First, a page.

When does the FBI get involved in a case?

The Federal Bureau of Investigation (FBI) looks into a variety of crimes within eight major sections, five of which are criminal and three of which are for national security purposes.

If you have received a target letter from the Department of Justice (DOJ), call a Georgia federal investigations defense lawyer from Griffin Durham Tanner & Clarkson LLC. We have years of experience representing those accused of federal crimes, and we’ll work hard to secure a positive outcome in your case.

when does the fbi get involved in a case

National security crimes


This type of crime looks into espionage, better known as “spying.” The FBI keeps track of economic espionage, counter-espionage, and the transport of weapons used for mass destruction.


Cybercrime is a newer area of crime for the FBI. With the Internet growing at such a rapid pace, along with electronic technology upgrading constantly, cybercrime has become a lucrative business within the United States. These crimes include computer hacking, internet fraud, and identity theft cases.

Organized crime

Organized crime is a large enterprise used to participate in illegal activities, such as fraud, theft, kidnapping for ransom, etc. Organized crime, better known as the mafia, includes Mexican, Russian, and Italian Mafias. The FBI continues investigating this organized crime as it is a significant concern in the United States.

Disrupting international criminal organizations that are a threat to the United States’ economic and national security is a top priority of the FBI.

Within the United States and throughout the globe, the FBI works closely with law enforcement to track criminal organizations using RICO’s (Racketeer Influenced and Corrupt Organizations Act) civil and criminal sections.

Most often, organized crime organizations work to seek financial gain. These groups often participate in offenses such as:

  • Smuggling of migrants
  • Unlawful gaming
  • Distribution of drugs
  • Human trafficking
  • Extortion
  • Cyber crimes
  • Smuggling cultural property and wildlife
  • Gun trafficking
  • Manufacturing and selling of fake items

White-collar crimes

This category of crimes contains a variety of offenses committed by “white collar” workers. The FBI investigates white-collar financial crimes that include insider trading, money laundering, antitrust violations, and corporate fraud.

Citizens & civil rights legal protections

Public corruption, such as government fraud, human trafficking, gangs, hate crimes, electoral process fraud, and public corruption, is investigated by the FBI.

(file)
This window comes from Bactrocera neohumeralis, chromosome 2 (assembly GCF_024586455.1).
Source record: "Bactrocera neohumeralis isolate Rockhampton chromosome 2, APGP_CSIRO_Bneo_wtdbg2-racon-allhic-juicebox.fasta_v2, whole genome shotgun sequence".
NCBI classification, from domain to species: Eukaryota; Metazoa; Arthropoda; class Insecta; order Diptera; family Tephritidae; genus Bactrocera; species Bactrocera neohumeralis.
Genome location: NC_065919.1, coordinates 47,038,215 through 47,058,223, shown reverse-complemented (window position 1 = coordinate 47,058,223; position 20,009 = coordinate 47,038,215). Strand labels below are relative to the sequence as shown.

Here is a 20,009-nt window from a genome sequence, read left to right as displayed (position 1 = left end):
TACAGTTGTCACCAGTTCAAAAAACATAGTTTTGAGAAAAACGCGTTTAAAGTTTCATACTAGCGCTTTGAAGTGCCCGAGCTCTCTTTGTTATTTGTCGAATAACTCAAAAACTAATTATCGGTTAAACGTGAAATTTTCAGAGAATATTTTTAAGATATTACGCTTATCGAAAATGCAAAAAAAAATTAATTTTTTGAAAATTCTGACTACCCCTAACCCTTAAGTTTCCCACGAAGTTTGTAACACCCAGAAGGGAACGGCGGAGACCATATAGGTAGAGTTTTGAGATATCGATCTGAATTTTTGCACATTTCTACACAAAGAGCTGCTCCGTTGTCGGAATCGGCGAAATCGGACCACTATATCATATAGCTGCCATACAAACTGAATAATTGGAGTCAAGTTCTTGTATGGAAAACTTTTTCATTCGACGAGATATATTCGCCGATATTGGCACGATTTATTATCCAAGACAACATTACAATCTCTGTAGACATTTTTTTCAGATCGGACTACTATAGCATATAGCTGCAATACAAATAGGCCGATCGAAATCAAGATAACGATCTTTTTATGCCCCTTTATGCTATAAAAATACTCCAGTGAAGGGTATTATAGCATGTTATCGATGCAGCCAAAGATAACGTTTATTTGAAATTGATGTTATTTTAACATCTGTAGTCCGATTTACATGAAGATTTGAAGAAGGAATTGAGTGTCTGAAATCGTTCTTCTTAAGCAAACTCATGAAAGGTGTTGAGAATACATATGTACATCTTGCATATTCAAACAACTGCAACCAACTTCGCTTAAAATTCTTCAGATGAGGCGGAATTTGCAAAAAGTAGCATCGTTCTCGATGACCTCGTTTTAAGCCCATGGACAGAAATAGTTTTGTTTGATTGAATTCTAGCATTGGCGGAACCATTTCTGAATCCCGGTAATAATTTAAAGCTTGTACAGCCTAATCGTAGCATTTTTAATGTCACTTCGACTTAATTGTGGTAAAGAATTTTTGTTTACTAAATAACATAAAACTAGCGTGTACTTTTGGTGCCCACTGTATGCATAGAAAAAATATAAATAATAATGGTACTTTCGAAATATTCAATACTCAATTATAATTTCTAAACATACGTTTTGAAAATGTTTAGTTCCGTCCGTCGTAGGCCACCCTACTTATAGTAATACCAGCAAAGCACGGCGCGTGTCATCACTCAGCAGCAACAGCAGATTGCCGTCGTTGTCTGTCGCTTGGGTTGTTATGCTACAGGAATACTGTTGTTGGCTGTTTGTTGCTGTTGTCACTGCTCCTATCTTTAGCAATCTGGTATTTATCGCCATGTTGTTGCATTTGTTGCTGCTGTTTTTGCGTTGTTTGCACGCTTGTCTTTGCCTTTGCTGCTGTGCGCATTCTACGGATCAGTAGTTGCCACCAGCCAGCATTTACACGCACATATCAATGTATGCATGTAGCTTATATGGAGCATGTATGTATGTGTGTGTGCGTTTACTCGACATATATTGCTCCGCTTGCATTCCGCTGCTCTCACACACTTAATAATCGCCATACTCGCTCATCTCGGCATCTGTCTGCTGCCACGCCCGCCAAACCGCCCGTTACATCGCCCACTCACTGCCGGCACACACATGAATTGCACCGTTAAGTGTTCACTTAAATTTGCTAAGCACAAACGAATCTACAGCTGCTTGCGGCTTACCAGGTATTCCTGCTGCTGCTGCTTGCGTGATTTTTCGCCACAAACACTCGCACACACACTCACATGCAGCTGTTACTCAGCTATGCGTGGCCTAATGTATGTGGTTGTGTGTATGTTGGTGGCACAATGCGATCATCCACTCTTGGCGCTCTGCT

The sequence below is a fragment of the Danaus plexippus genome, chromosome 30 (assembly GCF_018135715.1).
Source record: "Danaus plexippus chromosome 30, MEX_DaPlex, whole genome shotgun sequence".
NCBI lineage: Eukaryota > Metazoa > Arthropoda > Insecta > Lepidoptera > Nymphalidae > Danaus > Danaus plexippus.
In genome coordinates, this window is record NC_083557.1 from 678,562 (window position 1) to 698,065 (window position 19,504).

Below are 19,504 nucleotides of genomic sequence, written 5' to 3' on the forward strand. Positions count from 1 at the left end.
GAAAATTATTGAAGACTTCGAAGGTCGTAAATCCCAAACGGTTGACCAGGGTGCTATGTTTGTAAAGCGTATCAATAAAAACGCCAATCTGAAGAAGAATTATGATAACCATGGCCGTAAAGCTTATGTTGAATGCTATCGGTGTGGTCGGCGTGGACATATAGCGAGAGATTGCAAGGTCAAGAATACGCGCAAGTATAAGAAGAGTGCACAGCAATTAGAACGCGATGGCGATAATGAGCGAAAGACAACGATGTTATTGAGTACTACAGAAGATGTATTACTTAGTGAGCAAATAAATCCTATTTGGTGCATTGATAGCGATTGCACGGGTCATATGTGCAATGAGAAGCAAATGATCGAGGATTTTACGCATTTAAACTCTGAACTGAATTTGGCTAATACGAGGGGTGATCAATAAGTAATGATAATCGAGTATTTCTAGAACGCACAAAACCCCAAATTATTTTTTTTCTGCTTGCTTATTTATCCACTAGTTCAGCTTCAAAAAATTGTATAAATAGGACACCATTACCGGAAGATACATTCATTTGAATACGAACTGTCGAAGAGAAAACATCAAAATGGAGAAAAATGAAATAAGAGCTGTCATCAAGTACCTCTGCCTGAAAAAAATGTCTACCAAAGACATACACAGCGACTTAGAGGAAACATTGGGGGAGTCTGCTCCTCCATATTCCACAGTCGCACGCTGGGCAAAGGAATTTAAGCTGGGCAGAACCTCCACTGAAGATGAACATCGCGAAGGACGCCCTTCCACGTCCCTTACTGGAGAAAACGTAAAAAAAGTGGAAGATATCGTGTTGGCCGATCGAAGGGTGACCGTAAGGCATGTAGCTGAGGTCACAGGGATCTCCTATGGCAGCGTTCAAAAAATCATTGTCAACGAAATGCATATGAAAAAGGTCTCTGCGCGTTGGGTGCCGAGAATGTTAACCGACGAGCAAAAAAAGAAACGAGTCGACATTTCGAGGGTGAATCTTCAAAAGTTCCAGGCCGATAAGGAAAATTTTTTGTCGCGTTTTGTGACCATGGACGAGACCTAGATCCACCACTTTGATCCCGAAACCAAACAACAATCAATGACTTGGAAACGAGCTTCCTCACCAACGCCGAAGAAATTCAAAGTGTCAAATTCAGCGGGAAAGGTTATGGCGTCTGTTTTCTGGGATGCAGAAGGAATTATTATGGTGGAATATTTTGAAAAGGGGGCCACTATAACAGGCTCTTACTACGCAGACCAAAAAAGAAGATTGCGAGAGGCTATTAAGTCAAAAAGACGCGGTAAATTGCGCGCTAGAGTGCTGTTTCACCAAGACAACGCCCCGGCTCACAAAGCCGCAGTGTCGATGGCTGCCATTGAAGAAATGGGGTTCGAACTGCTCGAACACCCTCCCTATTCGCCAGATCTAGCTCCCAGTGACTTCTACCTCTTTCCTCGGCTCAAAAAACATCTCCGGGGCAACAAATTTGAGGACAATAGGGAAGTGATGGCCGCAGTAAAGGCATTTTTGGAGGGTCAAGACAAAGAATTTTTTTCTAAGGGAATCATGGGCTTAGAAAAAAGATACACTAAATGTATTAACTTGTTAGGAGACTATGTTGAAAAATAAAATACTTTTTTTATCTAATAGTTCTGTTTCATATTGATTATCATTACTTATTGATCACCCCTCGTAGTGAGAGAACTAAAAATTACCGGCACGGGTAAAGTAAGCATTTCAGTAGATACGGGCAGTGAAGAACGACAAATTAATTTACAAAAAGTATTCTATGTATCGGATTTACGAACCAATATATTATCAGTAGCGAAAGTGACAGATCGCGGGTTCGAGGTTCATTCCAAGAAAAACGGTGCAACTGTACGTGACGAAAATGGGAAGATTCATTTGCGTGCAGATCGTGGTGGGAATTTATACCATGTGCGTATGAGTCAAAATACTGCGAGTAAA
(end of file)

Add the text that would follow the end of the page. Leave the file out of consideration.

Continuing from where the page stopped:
Great powers have been bestowed onto law-enforcement personnel, prosecutors, and judges by the local, state, and federal governments to maintain justice and uphold the law within the nation. These powers include the right to detain and arrest suspected individuals, search and obtain unlawful property, file necessary criminal charges, issue legal judgments, and, where necessary, use lethal force.

When do state or local authorities investigate a case instead of the FBI?

Several crimes fall under the jurisdiction of both the state and federal governments. Illegal activities that occur on the state level can also violate federal law. The FBI may become involved in financial crimes, such as mail, mortgage, and wire fraud, when larger sums of money are involved or when affected institutions are federally insured.

Most crimes fall on state or local authorities. However, the FBI will become involved in politically motivated or severe cases. If local authorities are unable or unwilling to conduct an investigation, the FBI will step in.

Speak with a federal investigation attorney today

If you have received notice of your involvement in a federal criminal investigation, you should take this matter seriously and contact one of our experienced attorneys today. Our firm has years of experience in representing clients who have been accused of white-collar and other federal crimes.

Call our Atlanta office at (404) 891-9150 or in Savannah at (912) 867-9140. You may also submit an inquiry through our secured contact form if you believe you are the subject of a federal investigation. We can help you protect your freedom and future.

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